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Unfortunately, nursing home abuse is all too common in Illinois and throughout the United States. If your loved one as has been the victim of nursing home abuse in Chicago or another area in Illinois, contact the experienced and compassionate nursing home abuse attorneys at Karlin, Fleisher & Falkenberg, LLC by calling (312) 346-8620. Our skilled legal team can help you fight for your loved one’s rights and help you pursue the maximum compensation for the physical and mental pain your loved one suffered. You can schedule a free and confidential consultation, during which we will listen to your story and discuss all your legal options.
Below are several notable Illinois nursing abuse news stories published in recent years.
NBC 5 Chicago reported in October 2018 about nursing home workers abusing a man with dementia with taunts, mockery, and lewd suggestions in coercing the man to take off his pants and expose his genitals. The abuse came to light when a former nursing home employee saw a video of the incident on Facebook Live and showed it to the victim’s family, according to the lawsuit.
The victim’s family immediately contacted the facility and is now taking legal action. The short but shocking video shows employees members at a nursing home in South Holland, a south suburb of Chicago, taunting the 76-year-old man. The alleged abuse occurred in July 2018.
The attorney representing the victim and his daughter who filed a suit named the nursing home and four caregivers for violating the Illinois Nursing Home Care Act. The attorney said her client was taunted and bullied by in a demoralizing and demeaning manner.
The lawsuit alleges that the defendants publicly broadcasted their exploitations the man via Facebook Live so the world could laugh at him. The victim had resided at the nursing home for approximately eight months.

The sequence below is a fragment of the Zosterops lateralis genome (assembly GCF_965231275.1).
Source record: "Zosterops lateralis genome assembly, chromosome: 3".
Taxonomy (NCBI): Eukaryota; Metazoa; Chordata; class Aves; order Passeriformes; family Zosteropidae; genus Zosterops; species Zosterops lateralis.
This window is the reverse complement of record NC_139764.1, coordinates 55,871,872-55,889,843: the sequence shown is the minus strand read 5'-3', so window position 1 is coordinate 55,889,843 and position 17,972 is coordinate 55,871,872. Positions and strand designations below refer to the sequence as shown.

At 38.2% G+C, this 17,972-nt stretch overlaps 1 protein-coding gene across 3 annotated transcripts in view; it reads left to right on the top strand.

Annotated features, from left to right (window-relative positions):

Quad-City Times reported that Rosewood Care Center in Moline, Illinois was fined in March 2019 for incidents related to elderly abuse and neglect. The 120-bed facility was cited for three licensure violations, all considered high-risk, and carrying a fine of $2,200.
Four patients reported verbal abuse and neglect, according to the Illinois Department of Public Health (IDPH) fourth-quarter report. Two of them reported suffering from emotional distress.
These fines and violations are the second in less than a year. The nursing home was fined $27,200 in July 2018 for incidents related to elderly abuse and neglect, resulting in the emergency hospitalization of one patient.
An IPDH report states that a female patient suffered verbal abuse and neglect on Sept. 24 when a nurse’s aid was using a mechanical lift to transport the patient into the shower. During the transfer, the woman’s urinary catheter became caught on the lift and started pulling on her internally, causing her severe pain. When the patient told the aid that she was wearing a catheter, the aid said she had been an aid for 10 years and knew the patient had a catheter.
The patient then told the aid that she did not care how long she’d been an aid and said it hurt. The aid then said, “I don’t care how long you haven’t walked.” The aid continued with giving the patient a shower and the patient later said it was “the worst shower she ever had.”